The Golden Rule

“He [our Lord] once more made the voice of the law the voice of the living God, who is present in every commandment, so absolute in his demands, so personally interested in man’s conduct, so all-observant, that the thought of yielding to him less than the whole inner life, the heart, the soul, the mind, the strength, can no longer be tolerated. Thus quickened by the spirit of God’s personality, the law becomes in our Lord’s hands a living organism, in which soul and body, spirit and letter, the greater and smaller commandments are to be distinguished, and which admits to being reduced to great comprehensive principles in whose light the weight and purport of all single precepts are to be intelligently appreciated.” (Geerhardus Vos, The Kingdom of God and the Church, pages 61–62)

“This is a golden rule indeed! It does not merely forbid all petty malice and revenge, all cheating and over-reaching. It does much more. It settles a hundred difficult points, which in a world like this are continually arising between man and man. It prevents the necessity of laying down endless little rules for our conduct in specific cases. It sweeps the whole debatable ground with one might principle.” (J. C. Ryle, Expository Thoughts on the Gospels, Matthew, p. 66)

Quotes from the Reflection for Trinity Presbyterian Church

Ask, Seek, Knock!

“In all this the world and history embracing preaching of the kingdom assumes a form which does not keep aloof from the most trivial and commonplace things of life, but reveals itself as a preaching of God’s fatherly mercy capable of fathoming the hidden distress of every human being. This unity of God’s fatherhood and kingship in Jesus’ preaching constitutes the inexhaustible richness of the gospel.” (Herman Ridderbos, The Coming of the Kingdom, p. 240).

“When we have tasted something of the breadth and length and depth and height of of the love that passeth knowledge there is a corresponding enlargement of heart and of mind, there is an establishing of communion, there is an exploring of the riches of the covenant of grace and of the treasures wisdom and knowledge that constrains to enlarging, ever-widening, ever rising prayer and praise. Make every experience of his mercy the reason and ground for increased more abundant prayer. ‘Ask and shall be given you; seek and ye shall find; knock and it shall be opened unto you. For every one that asketh, receiveth, and he that seeketh, findeth, and to him that knocketh, it shall be opened unto him’ (Luke 11:9–10).” (Collected Writings of John Murray, Vo. 3, p. 171).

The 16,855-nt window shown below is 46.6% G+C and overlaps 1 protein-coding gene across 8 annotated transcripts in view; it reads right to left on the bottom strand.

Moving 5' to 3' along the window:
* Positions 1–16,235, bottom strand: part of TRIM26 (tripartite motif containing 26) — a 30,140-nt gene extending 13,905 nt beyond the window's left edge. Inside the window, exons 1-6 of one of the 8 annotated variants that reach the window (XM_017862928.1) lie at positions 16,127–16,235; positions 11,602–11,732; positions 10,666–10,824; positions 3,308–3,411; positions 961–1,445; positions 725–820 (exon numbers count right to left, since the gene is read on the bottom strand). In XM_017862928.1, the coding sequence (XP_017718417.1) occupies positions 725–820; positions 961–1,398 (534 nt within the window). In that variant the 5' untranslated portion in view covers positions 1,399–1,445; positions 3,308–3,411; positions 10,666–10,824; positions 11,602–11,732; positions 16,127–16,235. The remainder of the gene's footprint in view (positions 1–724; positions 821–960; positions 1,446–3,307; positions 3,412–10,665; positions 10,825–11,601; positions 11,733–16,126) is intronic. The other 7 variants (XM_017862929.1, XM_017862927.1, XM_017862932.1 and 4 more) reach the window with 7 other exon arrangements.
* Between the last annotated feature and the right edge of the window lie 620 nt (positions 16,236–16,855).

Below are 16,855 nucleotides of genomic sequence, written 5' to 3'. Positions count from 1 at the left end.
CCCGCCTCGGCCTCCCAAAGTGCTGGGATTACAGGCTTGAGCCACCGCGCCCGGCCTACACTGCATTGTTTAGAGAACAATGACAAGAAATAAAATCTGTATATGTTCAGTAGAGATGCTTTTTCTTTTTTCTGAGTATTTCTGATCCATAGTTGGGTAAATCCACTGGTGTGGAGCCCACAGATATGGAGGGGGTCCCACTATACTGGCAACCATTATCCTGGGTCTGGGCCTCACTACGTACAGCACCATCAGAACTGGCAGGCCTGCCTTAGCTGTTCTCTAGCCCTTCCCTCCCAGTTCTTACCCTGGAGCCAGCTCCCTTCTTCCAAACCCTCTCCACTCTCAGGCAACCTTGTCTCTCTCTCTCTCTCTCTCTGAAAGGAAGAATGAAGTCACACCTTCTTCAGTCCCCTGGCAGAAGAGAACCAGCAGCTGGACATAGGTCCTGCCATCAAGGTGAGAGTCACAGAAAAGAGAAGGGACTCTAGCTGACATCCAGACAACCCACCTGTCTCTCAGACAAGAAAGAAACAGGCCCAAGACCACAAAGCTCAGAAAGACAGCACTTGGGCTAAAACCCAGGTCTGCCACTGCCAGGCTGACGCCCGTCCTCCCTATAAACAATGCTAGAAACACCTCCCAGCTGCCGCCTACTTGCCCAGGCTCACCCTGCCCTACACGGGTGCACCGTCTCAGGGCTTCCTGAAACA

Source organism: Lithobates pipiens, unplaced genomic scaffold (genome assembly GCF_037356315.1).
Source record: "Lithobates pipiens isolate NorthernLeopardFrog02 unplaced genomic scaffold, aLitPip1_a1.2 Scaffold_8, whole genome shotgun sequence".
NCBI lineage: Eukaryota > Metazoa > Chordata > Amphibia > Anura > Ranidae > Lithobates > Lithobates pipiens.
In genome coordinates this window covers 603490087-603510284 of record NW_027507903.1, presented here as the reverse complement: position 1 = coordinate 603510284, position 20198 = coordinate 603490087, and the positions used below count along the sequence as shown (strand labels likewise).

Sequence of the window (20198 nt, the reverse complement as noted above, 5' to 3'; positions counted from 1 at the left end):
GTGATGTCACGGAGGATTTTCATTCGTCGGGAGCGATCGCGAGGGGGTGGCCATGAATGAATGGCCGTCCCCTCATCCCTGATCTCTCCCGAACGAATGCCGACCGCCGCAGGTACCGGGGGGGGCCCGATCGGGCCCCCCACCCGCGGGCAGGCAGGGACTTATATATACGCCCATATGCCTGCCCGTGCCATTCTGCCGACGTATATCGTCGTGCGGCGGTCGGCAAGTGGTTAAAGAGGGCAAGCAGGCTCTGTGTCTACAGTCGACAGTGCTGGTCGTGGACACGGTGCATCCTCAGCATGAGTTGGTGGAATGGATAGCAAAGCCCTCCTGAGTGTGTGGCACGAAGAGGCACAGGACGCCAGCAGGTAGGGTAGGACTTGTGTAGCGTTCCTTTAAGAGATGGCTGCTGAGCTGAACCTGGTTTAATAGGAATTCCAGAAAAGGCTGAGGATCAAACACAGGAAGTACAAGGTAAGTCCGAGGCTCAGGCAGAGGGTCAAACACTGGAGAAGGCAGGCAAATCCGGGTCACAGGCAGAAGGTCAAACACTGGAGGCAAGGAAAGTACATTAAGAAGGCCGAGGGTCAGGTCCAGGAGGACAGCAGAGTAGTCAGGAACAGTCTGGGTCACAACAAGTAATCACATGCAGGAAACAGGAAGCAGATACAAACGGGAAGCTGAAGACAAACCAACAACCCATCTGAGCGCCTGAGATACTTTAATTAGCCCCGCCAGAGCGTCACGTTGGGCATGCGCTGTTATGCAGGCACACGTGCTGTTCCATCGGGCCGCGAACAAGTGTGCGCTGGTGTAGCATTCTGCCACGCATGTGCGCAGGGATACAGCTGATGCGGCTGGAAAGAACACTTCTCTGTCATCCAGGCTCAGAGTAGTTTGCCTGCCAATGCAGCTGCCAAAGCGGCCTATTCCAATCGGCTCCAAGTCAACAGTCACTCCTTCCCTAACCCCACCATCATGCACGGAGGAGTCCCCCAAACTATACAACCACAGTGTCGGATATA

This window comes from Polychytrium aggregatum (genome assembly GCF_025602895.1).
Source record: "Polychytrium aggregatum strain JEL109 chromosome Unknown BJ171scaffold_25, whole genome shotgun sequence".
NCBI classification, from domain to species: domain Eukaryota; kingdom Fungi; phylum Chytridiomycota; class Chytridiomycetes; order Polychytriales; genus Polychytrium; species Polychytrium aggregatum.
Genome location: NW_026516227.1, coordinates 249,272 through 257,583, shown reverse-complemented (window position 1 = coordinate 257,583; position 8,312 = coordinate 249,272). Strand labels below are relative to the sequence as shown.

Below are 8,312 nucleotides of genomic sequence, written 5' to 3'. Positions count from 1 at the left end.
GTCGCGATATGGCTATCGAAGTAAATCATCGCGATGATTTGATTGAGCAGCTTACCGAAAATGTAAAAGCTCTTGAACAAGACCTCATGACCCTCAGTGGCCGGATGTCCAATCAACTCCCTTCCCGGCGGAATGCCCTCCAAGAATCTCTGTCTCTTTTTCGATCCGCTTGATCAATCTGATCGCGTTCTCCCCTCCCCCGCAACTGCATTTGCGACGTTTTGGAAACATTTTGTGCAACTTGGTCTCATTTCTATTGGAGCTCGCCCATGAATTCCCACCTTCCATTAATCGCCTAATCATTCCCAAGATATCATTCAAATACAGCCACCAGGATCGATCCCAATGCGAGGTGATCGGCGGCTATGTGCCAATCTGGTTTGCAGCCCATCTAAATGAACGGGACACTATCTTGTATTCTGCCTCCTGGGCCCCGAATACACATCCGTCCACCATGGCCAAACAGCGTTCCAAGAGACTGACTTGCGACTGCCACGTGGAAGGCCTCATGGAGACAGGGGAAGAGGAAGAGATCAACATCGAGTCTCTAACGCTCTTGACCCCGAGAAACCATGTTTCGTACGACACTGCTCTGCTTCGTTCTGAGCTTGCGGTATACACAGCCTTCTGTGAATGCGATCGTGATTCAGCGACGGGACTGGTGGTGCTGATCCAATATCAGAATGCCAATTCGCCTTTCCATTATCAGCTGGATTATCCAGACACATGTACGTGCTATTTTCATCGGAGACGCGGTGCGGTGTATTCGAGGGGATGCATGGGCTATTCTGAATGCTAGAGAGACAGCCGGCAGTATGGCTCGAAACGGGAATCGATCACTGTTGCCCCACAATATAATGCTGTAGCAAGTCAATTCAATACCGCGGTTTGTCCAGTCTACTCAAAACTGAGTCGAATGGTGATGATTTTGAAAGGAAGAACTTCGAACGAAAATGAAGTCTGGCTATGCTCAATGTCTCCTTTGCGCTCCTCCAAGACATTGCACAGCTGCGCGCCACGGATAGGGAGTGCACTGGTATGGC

Quotes from the Reflection for Trinity Presbyterian Church

Your ‘I’ Problem

“Still more seriously, behind the passive verbs lies the judgment of God, who maintains impartial justice. ‘You will be judged’ looks beyond social criticism to God’s ultimate verdict.” (R. T. France, The Gospel of Matthew, p. 275).

“See, however, 18:15–17… for a proper desire to correct a ‘brother who sins.’ The balancing of such pastorally responsible criticism against the dangers set out in this pericope calls for a rare degree of self-awareness combined with unselfish concern for others.” (R. T. France, The Gospel of Matthew, p. 274).

“Self is always at the back of it, and it is always a manifestation of self-righteousness, a feeling of superiority, and a feeling that we are all right while others are not. That then leads to censoriousness, and a spirit that is always ready to express itself in a derogatory manner.” (D. Martyn Lloyd-Jones, Studies in the Sermon on the Mount, p. 167).

Quotes from the Reflection for Trinity Presbyterian Church

Why Tragedy and Suffering?

The church I serve, Trinity Presbyterian Church of the OPC, is spending time on Saturday in prayer and (for some) fasting. Facing our current situation, we ask “Why?” As we gather, via Zoom, for Scripture reading and corporate prayer, one of the passages we will read is Luke 13:1–5. Jesus pushes us past simplistic answers to the why question. The following quotes are worth considering.

“By virtue of union with Christ, Paul is saying, the power of Christ’s resurrection is realized in the sufferings of the believer; sharing in Christ’s sufferings is the way the church manifests his resurrection-power.”

“Romans 8:18ff. especially disclose the breadth of what ought to be our conception of Christian suffering. Suffering has to be seen in the context of the “frustration”/“futility” (mataiotes), the “bondage to decay” to which the entire creation has been subjected, not by the inherent nature of things but because of God’s curse on Adam’s sin (v. 20-21 are, in effect, a Pauline commentary on Gen. 3). Suffering is a function of the futility/decay principle pervasively at work in the creation since the fall; suffering is everything that pertains to creaturely experience of this death-principle.” (Gaffin, “Theonomy and Eschatology: Some Reflections On Postmillennialism” pages 10 & 11)